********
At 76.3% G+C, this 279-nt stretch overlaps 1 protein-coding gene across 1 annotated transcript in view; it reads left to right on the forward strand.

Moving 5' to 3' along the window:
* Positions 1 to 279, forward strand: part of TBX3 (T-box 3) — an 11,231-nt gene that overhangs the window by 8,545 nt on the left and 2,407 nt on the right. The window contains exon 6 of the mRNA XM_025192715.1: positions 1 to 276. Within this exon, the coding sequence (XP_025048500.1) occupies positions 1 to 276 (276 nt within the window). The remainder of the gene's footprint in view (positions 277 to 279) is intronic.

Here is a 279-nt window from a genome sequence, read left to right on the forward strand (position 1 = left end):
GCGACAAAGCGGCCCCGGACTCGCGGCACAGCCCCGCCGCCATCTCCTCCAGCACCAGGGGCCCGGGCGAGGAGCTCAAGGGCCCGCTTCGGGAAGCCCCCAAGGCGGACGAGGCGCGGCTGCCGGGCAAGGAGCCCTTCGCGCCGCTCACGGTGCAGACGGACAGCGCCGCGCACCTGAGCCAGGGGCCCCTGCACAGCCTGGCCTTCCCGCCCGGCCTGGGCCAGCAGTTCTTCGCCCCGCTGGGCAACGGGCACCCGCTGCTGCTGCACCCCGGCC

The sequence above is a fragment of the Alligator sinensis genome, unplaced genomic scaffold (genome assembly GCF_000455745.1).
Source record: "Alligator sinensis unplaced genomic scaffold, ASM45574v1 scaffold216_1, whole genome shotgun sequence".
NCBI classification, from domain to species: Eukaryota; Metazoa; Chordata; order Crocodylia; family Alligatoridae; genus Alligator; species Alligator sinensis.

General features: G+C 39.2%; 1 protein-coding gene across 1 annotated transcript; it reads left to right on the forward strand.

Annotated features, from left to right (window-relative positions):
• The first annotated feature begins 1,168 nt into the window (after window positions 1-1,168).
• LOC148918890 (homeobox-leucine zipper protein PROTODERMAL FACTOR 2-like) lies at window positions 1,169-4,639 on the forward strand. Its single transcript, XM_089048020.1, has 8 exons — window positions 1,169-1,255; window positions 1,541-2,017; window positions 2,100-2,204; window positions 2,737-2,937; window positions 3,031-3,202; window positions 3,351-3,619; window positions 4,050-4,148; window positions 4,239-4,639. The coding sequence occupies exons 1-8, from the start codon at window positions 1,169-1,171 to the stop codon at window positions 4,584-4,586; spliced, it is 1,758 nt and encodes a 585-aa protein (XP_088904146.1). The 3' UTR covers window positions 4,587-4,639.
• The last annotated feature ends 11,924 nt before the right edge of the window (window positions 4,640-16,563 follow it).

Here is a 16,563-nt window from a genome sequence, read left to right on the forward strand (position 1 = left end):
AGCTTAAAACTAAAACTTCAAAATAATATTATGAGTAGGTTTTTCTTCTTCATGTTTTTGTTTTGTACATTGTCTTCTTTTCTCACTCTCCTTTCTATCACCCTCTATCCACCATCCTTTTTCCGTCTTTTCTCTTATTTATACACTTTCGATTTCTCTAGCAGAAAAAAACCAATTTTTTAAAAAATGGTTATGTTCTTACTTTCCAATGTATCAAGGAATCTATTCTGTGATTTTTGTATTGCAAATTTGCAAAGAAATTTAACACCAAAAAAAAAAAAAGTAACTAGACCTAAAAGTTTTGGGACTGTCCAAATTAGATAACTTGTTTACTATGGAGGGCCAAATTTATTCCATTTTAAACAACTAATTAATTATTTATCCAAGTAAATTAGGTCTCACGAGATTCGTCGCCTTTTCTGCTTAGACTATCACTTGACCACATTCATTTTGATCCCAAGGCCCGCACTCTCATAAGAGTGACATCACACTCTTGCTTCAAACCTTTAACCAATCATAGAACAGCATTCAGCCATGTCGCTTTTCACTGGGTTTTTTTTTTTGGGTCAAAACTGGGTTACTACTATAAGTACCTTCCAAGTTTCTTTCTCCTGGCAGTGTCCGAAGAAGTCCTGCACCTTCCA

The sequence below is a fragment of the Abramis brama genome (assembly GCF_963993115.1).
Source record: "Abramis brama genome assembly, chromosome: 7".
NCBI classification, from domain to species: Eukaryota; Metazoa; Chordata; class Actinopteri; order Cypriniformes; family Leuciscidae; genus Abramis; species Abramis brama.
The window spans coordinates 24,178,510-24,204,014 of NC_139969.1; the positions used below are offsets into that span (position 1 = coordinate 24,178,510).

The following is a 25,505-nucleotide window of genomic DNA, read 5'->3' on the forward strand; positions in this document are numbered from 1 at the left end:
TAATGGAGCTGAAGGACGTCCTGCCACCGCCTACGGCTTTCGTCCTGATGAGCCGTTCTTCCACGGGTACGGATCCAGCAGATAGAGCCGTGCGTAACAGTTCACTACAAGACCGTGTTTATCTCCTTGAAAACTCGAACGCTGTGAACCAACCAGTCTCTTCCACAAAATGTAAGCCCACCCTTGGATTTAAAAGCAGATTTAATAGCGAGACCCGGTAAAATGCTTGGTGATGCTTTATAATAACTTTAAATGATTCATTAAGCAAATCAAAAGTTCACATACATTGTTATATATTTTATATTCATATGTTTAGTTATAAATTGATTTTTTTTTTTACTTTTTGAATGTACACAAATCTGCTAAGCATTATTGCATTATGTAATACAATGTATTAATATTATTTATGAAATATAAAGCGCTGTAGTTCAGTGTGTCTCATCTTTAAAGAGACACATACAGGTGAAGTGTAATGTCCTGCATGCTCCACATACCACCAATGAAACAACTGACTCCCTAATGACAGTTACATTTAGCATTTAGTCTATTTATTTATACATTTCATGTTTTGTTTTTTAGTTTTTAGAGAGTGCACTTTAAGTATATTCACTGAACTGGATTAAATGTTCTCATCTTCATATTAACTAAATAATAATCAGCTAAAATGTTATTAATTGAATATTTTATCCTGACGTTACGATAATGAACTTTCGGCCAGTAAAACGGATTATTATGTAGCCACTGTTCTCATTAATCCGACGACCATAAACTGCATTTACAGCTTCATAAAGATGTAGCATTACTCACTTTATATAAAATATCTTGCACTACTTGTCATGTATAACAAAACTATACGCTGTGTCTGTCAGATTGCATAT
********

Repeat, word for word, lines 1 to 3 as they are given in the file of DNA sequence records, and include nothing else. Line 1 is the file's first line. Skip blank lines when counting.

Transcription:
At 76.3% G+C, this 279-nt stretch overlaps 1 protein-coding gene across 1 annotated transcript in view; it reads left to right on the forward strand.

Moving 5' to 3' along the window:
* Positions 1 to 279, forward strand: part of TBX3 (T-box 3) — an 11,231-nt gene that overhangs the window by 8,545 nt on the left and 2,407 nt on the right. The window contains exon 6 of the mRNA XM_025192715.1: positions 1 to 276. Within this exon, the coding sequence (XP_025048500.1) occupies positions 1 to 276 (276 nt within the window). The remainder of the gene's footprint in view (positions 277 to 279) is intronic.